Markets ‘Artificially’ Rally after FED and ECB Refill Bankers’ Pockets

By Scott Lanman
Bloomberg
November 30, 2011

The Federal Reserve cut the cost of emergency dollar funding for European banks as part of a globally coordinated central-bank response to the continent’s sovereign-debt crisis.

The interest rate has been reduced to the dollar overnight index swap rate plus 50 basis points, or half a percentage point, from 100 basis points, and the program was extended to Feb. 1, 2013, the Fed said in a statement in Washington. The Fed will coordinate with the European Central Bank in the program, which was also joined by the Bank of Canada, Bank of England, Bank of Japan (8301), and Swiss National Bank. (SNBN)

The move is aimed at easing strains in markets and boosting the central banks’ capacity to support the global financial system, the statement said. The cost for European banks to fund in dollars rose to the highest levels in three years today as concerns about a possible breakup of the euro area increased after leaders said they’d failed to boost the region’s bailout fund as much as planned.

“When there’s concerted action by central banks, it’s definitely good,” said Jens Sondergaard, senior European economist at Nomura International Plc in London. “But are liquidity injections a game changer when the heart of the problem is in European sovereign debt markets?”

The six central banks also agreed to create temporary bilateral swap programs so funding can be provided in any of the currencies “should market conditions so warrant.” Those swap lines were also authorized through Feb. 1, 2013.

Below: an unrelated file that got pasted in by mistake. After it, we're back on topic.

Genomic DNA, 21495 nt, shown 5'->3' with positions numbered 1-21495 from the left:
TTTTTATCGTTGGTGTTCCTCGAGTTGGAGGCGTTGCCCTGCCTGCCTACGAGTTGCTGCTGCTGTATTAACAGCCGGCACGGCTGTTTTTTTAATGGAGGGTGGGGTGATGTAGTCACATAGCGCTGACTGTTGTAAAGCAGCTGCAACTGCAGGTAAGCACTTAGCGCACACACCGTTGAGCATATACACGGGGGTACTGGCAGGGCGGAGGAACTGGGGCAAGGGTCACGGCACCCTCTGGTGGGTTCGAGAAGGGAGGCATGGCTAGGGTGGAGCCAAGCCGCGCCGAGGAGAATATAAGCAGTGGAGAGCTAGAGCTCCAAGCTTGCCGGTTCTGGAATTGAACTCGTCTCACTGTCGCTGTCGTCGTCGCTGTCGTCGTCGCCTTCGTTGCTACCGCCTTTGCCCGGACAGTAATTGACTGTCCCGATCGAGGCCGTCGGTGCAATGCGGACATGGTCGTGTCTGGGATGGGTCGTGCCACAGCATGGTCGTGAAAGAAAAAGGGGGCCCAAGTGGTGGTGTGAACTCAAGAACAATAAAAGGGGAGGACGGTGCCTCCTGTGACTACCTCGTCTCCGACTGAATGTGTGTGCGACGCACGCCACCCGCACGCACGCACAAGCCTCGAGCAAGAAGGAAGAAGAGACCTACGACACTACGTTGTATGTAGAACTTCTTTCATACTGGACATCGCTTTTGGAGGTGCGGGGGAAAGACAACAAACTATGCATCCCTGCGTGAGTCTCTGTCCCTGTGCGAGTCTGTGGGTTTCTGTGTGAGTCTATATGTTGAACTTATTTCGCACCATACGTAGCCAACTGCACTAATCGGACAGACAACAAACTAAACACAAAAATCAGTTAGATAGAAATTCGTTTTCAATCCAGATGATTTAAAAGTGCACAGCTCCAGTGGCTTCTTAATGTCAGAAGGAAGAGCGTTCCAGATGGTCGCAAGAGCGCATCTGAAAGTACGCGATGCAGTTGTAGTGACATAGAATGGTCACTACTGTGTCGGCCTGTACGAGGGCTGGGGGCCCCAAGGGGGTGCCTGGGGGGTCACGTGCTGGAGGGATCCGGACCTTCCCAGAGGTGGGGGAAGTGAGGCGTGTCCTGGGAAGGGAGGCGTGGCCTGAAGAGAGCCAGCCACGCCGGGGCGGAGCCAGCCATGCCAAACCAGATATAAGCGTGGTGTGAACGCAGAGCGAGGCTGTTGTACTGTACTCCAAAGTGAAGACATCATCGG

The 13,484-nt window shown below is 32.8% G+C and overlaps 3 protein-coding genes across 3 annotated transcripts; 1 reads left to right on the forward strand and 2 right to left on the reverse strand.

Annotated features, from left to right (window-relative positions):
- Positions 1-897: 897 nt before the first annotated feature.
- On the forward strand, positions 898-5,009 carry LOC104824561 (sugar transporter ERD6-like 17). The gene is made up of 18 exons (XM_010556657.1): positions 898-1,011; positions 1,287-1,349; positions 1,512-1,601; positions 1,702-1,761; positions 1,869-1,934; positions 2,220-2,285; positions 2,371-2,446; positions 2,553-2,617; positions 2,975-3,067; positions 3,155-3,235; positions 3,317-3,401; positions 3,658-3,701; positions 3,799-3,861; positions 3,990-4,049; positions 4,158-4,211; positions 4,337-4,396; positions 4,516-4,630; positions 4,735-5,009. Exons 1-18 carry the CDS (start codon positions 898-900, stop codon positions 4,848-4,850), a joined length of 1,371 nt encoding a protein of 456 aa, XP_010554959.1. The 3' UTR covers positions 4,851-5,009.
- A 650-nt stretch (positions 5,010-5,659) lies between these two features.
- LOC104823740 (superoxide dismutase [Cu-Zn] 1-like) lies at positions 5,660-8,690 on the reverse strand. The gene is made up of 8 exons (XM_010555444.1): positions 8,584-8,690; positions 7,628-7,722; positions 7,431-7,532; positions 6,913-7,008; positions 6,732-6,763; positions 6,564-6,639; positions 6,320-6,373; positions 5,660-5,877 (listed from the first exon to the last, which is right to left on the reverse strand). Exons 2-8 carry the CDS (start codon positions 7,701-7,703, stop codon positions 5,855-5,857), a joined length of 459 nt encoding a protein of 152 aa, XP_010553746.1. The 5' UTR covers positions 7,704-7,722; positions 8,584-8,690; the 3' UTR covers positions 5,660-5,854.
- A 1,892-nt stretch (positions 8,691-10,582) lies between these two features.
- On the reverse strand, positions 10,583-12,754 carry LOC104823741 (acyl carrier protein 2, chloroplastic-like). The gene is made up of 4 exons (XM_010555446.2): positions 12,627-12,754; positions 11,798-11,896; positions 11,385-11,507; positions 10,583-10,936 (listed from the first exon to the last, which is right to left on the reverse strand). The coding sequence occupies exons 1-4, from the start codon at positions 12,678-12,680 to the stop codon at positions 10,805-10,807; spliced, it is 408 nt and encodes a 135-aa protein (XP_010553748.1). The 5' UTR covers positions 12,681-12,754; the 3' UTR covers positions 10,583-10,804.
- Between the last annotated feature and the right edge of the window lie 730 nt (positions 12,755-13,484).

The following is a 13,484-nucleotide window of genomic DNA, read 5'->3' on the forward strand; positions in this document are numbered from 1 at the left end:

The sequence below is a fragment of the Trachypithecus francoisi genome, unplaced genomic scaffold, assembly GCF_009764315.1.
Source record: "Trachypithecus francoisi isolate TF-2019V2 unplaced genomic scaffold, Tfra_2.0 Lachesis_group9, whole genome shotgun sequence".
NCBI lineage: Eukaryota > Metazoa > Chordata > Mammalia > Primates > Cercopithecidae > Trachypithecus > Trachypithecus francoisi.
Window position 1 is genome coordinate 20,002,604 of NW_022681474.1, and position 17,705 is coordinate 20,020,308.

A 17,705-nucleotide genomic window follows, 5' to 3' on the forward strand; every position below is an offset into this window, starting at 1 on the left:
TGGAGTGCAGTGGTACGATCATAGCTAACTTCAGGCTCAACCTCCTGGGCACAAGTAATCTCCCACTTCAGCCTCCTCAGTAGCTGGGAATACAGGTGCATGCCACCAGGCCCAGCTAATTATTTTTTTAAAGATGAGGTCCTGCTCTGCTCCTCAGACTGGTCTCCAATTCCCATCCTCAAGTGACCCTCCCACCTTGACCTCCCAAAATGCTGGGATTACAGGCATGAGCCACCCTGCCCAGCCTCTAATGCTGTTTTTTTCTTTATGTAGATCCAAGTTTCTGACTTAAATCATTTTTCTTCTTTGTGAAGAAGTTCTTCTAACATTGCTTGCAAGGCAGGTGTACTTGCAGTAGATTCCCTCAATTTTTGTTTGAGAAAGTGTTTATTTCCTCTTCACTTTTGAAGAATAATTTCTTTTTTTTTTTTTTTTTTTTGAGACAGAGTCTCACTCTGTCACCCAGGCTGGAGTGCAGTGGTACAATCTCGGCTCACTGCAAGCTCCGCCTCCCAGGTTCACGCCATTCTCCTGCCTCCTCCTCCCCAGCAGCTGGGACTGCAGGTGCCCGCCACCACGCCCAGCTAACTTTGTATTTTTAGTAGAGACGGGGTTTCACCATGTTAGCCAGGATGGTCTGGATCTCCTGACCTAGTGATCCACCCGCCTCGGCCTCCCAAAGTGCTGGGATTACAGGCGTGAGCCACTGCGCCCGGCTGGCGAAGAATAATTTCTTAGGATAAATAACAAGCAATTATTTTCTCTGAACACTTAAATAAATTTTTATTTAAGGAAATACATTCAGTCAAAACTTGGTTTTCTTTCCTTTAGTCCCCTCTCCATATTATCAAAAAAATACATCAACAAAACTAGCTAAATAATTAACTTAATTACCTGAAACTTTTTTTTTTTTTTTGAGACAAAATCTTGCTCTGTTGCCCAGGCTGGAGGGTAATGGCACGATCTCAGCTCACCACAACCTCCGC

The dollar swap lines were previously set to expire Aug. 1, 2012. The new pricing will be applied to operations starting on Dec. 5.

Stocks Climb

European stocks extended their gains, the euro advanced against the dollar and Treasuries fell after the announcement. The Stoxx Europe 600 Index increased 2.2 percent to 236.66 at 1:19 p.m. in London. The euro rose to $1.3450 from $1.3317 late yesterday. The yield on the 10-year Treasury note climbed to 2.06 percent from 1.99 percent.

Separately, China two hours earlier cut the amount of cash that banks must set aside as reserves for the first time since 2008. The level for the biggest lenders falls to 21 percent from a record 21.5 percent, based on past statements.

The Frankfurt-based ECB, which says it is up to governments to stem the two-year-old debt crisis, unexpectedly cut its benchmark interest rate Nov. 3 as the turmoil threatens to drag the euro area into recession.

Refinancing Operation

Yesterday the ECB allotted the most to banks in its regular seven-day refinancing operation in more than two years, lending 265.5 billion euros. The ECB offers unlimited funding to euro- area banks against eligible collateral.